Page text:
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High-Rise Residential Projects
Redefining the Apartment Building
This catalogue of buildings features numerous high-rises with sizable residential
components. The small group of four buildings that make up this chapter, however, is
presented separately. This is because these
buildings have been conceived exclusively
or primarily for residential purposes, while
the other high-rises of the catalogue are
multiuse projects that also feature retail,
office, and hotel facilities.
Although this group of structures and
the group before it are both residential,
the similarity ends at this basic functional
level. In fact, this group primarily may be
defined as being what the group before it is
not. In contrast to the considerable formal
variety found in smaller-scale residential
structures, these residential high-rises
need to adhere to a strict and constricting formal typology defined by stacking
similarly planned apartment units on top
of each other. Architects still do attempt
to break out of those design restrictions,
even though the formal options available
to them are limited. In the case of the
Pentominium and the Platinum Tower,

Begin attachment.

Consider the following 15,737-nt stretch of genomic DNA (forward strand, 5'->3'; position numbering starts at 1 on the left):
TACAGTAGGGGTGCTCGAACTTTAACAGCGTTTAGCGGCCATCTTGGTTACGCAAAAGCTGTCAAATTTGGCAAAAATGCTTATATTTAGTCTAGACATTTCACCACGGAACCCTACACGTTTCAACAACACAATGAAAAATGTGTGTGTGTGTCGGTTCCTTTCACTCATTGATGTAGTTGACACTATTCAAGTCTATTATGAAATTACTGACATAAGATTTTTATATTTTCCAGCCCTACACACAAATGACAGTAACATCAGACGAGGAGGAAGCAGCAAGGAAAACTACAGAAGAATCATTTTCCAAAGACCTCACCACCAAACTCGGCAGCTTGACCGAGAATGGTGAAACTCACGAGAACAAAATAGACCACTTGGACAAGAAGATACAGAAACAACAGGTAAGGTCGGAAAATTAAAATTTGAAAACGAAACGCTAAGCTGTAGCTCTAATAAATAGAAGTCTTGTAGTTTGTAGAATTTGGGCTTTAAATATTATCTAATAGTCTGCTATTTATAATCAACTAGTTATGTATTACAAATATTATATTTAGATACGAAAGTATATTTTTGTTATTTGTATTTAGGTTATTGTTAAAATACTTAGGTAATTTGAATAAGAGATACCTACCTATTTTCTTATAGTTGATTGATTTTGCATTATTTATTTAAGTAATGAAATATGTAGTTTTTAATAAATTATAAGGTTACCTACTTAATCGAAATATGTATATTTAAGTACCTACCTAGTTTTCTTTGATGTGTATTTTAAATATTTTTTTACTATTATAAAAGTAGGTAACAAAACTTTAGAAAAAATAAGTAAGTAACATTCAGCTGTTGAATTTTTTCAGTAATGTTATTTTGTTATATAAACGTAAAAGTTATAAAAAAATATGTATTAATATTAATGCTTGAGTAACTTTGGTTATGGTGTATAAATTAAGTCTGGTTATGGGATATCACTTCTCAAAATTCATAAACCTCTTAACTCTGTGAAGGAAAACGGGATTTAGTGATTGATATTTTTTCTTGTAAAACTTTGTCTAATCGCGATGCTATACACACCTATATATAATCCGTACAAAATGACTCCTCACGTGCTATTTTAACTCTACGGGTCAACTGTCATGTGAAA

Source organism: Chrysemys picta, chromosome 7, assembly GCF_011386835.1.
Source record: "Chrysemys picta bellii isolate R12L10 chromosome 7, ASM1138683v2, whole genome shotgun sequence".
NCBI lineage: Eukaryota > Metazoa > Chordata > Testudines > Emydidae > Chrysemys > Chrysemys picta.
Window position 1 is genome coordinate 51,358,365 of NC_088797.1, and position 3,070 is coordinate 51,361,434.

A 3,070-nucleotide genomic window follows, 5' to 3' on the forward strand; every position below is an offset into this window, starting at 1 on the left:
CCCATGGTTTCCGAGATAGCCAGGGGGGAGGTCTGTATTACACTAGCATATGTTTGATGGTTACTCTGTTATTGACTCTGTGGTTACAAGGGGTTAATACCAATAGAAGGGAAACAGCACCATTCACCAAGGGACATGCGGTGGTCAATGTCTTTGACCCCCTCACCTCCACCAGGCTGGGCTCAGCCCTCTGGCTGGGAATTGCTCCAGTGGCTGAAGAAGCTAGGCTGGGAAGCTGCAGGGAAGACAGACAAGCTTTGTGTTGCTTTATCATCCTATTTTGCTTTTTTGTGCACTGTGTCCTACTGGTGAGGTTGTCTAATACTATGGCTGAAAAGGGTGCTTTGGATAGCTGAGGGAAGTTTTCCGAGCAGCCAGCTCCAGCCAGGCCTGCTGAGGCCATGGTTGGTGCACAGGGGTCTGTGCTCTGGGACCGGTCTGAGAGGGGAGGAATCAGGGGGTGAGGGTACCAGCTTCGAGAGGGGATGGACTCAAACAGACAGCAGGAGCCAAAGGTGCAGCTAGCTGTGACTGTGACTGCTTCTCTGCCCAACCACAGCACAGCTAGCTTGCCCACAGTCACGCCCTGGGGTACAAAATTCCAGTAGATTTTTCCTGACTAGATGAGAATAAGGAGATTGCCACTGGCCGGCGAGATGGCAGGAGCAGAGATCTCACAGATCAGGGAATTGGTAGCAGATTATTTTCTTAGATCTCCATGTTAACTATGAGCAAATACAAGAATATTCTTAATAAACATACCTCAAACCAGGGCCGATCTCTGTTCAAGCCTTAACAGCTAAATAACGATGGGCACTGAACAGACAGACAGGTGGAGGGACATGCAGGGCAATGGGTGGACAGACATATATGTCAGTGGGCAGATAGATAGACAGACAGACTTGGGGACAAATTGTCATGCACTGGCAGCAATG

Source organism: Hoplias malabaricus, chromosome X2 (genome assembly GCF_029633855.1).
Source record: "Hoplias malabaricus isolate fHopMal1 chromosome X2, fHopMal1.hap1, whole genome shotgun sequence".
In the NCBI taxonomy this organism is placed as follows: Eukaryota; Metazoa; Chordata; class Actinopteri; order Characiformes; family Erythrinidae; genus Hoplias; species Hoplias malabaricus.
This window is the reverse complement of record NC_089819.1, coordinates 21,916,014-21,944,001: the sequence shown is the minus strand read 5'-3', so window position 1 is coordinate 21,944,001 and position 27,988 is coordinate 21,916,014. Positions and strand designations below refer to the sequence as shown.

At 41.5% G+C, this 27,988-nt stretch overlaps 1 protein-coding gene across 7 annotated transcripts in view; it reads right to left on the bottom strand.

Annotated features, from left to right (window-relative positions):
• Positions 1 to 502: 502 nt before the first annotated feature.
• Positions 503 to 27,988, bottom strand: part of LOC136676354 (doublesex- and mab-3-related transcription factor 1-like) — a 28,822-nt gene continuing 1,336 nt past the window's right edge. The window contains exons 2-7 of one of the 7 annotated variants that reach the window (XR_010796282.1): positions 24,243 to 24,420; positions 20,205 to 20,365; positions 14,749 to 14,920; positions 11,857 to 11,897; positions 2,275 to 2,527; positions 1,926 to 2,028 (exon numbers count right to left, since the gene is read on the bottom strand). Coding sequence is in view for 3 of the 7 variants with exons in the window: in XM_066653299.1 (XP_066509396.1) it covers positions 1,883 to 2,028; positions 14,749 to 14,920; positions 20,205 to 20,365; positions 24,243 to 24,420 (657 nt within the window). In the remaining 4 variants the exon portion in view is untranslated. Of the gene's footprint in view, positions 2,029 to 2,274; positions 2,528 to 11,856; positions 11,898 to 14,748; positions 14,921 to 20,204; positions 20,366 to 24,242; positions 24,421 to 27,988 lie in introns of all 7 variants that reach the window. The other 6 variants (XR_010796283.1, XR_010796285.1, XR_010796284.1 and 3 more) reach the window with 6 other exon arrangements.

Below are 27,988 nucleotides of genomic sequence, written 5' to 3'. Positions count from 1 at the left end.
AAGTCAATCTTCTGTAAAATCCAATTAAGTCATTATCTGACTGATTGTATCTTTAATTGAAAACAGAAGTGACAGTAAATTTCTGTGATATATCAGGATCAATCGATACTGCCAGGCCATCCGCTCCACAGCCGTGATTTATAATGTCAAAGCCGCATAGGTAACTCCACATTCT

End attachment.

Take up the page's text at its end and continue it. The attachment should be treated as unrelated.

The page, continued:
their architects designed each as two differently sized juxtaposed vertical masses
instead of one. With the Pentominium,
this is taken a step further. The smaller of
the two masses is fragmented to include a
series of five-story groupings that appear
to be suspended from the larger mass. For
the Sand Lofts Apartments, Sahel Al Hiyari
separates the structure into an organically
shaped base and two monolithic slabs for
the main body. The 55° Time Dubai™ also
features a base that is differentiated from
the main body. Here, its transparent cubic
base encases the lower part of the main
cylindrical body.
The single-family structures of the
previous category usually are the end
product of close personal relationships
and interaction between architect and client. In contrast, the relationship between
the two for these commercial high-rise
residential buildings is better described
as a business transaction. This is to be
expected considering that these are largescale commercial developments intended
for a mass market—admittedly an upscale
one, rather than being customized for an
individual client.